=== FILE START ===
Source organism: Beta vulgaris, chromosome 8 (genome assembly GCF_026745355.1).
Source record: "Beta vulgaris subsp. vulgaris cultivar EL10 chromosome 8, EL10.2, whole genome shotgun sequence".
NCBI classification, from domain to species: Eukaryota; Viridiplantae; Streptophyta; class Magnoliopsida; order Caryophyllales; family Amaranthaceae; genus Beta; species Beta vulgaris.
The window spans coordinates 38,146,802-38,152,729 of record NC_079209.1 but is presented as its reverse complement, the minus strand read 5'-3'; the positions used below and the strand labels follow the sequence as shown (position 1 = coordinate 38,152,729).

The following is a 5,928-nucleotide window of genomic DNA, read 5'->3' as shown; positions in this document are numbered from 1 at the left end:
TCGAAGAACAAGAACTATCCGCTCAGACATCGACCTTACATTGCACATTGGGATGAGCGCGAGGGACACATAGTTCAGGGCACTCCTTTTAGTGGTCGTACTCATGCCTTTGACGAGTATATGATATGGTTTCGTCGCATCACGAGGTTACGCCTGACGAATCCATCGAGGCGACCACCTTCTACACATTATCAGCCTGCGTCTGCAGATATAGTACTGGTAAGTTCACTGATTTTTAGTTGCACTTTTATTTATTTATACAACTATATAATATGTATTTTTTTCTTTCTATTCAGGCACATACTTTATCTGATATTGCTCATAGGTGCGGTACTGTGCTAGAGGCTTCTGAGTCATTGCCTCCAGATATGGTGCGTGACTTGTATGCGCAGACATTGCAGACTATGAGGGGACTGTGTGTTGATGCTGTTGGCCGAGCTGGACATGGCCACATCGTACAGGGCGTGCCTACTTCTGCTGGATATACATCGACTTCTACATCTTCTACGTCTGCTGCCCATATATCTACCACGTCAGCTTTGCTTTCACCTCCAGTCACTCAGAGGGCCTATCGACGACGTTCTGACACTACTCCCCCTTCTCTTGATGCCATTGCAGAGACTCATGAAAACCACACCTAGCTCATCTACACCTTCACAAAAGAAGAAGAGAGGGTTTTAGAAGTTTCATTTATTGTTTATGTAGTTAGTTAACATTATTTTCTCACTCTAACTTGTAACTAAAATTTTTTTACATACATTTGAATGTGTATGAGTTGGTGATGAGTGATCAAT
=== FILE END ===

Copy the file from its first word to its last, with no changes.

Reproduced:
Source organism: Beta vulgaris, chromosome 8 (genome assembly GCF_026745355.1).
Source record: "Beta vulgaris subsp. vulgaris cultivar EL10 chromosome 8, EL10.2, whole genome shotgun sequence".
NCBI classification, from domain to species: Eukaryota; Viridiplantae; Streptophyta; class Magnoliopsida; order Caryophyllales; family Amaranthaceae; genus Beta; species Beta vulgaris.
The window spans coordinates 38,146,802-38,152,729 of record NC_079209.1 but is presented as its reverse complement, the minus strand read 5'-3'; the positions used below and the strand labels follow the sequence as shown (position 1 = coordinate 38,152,729).

The following is a 5,928-nucleotide window of genomic DNA, read 5'->3' as shown; positions in this document are numbered from 1 at the left end:
TCGAAGAACAAGAACTATCCGCTCAGACATCGACCTTACATTGCACATTGGGATGAGCGCGAGGGACACATAGTTCAGGGCACTCCTTTTAGTGGTCGTACTCATGCCTTTGACGAGTATATGATATGGTTTCGTCGCATCACGAGGTTACGCCTGACGAATCCATCGAGGCGACCACCTTCTACACATTATCAGCCTGCGTCTGCAGATATAGTACTGGTAAGTTCACTGATTTTTAGTTGCACTTTTATTTATTTATACAACTATATAATATGTATTTTTTTCTTTCTATTCAGGCACATACTTTATCTGATATTGCTCATAGGTGCGGTACTGTGCTAGAGGCTTCTGAGTCATTGCCTCCAGATATGGTGCGTGACTTGTATGCGCAGACATTGCAGACTATGAGGGGACTGTGTGTTGATGCTGTTGGCCGAGCTGGACATGGCCACATCGTACAGGGCGTGCCTACTTCTGCTGGATATACATCGACTTCTACATCTTCTACGTCTGCTGCCCATATATCTACCACGTCAGCTTTGCTTTCACCTCCAGTCACTCAGAGGGCCTATCGACGACGTTCTGACACTACTCCCCCTTCTCTTGATGCCATTGCAGAGACTCATGAAAACCACACCTAGCTCATCTACACCTTCACAAAAGAAGAAGAGAGGGTTTTAGAAGTTTCATTTATTGTTTATGTAGTTAGTTAACATTATTTTCTCACTCTAACTTGTAACTAAAATTTTTTTACATACATTTGAATGTGTATGAGTTGGTGATGAGTGATCAAT